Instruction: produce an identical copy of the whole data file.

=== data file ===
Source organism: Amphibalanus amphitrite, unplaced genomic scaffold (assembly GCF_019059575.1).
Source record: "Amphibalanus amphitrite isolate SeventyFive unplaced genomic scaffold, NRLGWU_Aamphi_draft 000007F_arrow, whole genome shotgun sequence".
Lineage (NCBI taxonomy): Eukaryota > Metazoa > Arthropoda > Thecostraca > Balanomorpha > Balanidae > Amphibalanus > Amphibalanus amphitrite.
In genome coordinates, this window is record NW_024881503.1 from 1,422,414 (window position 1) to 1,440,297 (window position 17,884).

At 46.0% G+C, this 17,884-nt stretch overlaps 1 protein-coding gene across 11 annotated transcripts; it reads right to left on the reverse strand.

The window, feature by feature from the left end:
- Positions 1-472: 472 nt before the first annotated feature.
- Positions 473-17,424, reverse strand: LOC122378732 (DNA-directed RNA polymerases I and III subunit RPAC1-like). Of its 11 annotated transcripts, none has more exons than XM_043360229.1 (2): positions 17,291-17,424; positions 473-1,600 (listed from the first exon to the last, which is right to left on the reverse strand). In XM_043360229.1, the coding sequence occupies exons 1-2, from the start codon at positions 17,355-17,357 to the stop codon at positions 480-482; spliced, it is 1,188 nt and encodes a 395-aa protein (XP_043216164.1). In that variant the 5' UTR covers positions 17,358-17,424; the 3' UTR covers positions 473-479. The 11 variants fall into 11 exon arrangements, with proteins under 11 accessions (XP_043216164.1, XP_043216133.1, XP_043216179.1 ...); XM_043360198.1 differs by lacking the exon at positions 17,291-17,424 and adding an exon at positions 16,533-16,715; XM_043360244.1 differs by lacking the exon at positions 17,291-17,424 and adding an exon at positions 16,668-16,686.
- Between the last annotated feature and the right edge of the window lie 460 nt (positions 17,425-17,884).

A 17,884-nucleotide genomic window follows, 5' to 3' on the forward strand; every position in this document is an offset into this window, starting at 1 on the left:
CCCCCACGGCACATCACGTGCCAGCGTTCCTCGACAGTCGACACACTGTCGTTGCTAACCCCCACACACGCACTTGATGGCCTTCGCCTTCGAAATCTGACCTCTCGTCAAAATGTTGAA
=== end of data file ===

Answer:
Source organism: Amphibalanus amphitrite, unplaced genomic scaffold (assembly GCF_019059575.1).
Source record: "Amphibalanus amphitrite isolate SeventyFive unplaced genomic scaffold, NRLGWU_Aamphi_draft 000007F_arrow, whole genome shotgun sequence".
Lineage (NCBI taxonomy): Eukaryota > Metazoa > Arthropoda > Thecostraca > Balanomorpha > Balanidae > Amphibalanus > Amphibalanus amphitrite.
In genome coordinates, this window is record NW_024881503.1 from 1,422,414 (window position 1) to 1,440,297 (window position 17,884).

At 46.0% G+C, this 17,884-nt stretch overlaps 1 protein-coding gene across 11 annotated transcripts; it reads right to left on the reverse strand.

The window, feature by feature from the left end:
- Positions 1-472: 472 nt before the first annotated feature.
- Positions 473-17,424, reverse strand: LOC122378732 (DNA-directed RNA polymerases I and III subunit RPAC1-like). Of its 11 annotated transcripts, none has more exons than XM_043360229.1 (2): positions 17,291-17,424; positions 473-1,600 (listed from the first exon to the last, which is right to left on the reverse strand). In XM_043360229.1, the coding sequence occupies exons 1-2, from the start codon at positions 17,355-17,357 to the stop codon at positions 480-482; spliced, it is 1,188 nt and encodes a 395-aa protein (XP_043216164.1). In that variant the 5' UTR covers positions 17,358-17,424; the 3' UTR covers positions 473-479. The 11 variants fall into 11 exon arrangements, with proteins under 11 accessions (XP_043216164.1, XP_043216133.1, XP_043216179.1 ...); XM_043360198.1 differs by lacking the exon at positions 17,291-17,424 and adding an exon at positions 16,533-16,715; XM_043360244.1 differs by lacking the exon at positions 17,291-17,424 and adding an exon at positions 16,668-16,686.
- Between the last annotated feature and the right edge of the window lie 460 nt (positions 17,425-17,884).

A 17,884-nucleotide genomic window follows, 5' to 3' on the forward strand; every position in this document is an offset into this window, starting at 1 on the left:
CCCCCACGGCACATCACGTGCCAGCGTTCCTCGACAGTCGACACACTGTCGTTGCTAACCCCCACACACGCACTTGATGGCCTTCGCCTTCGAAATCTGACCTCTCGTCAAAATGTTGAA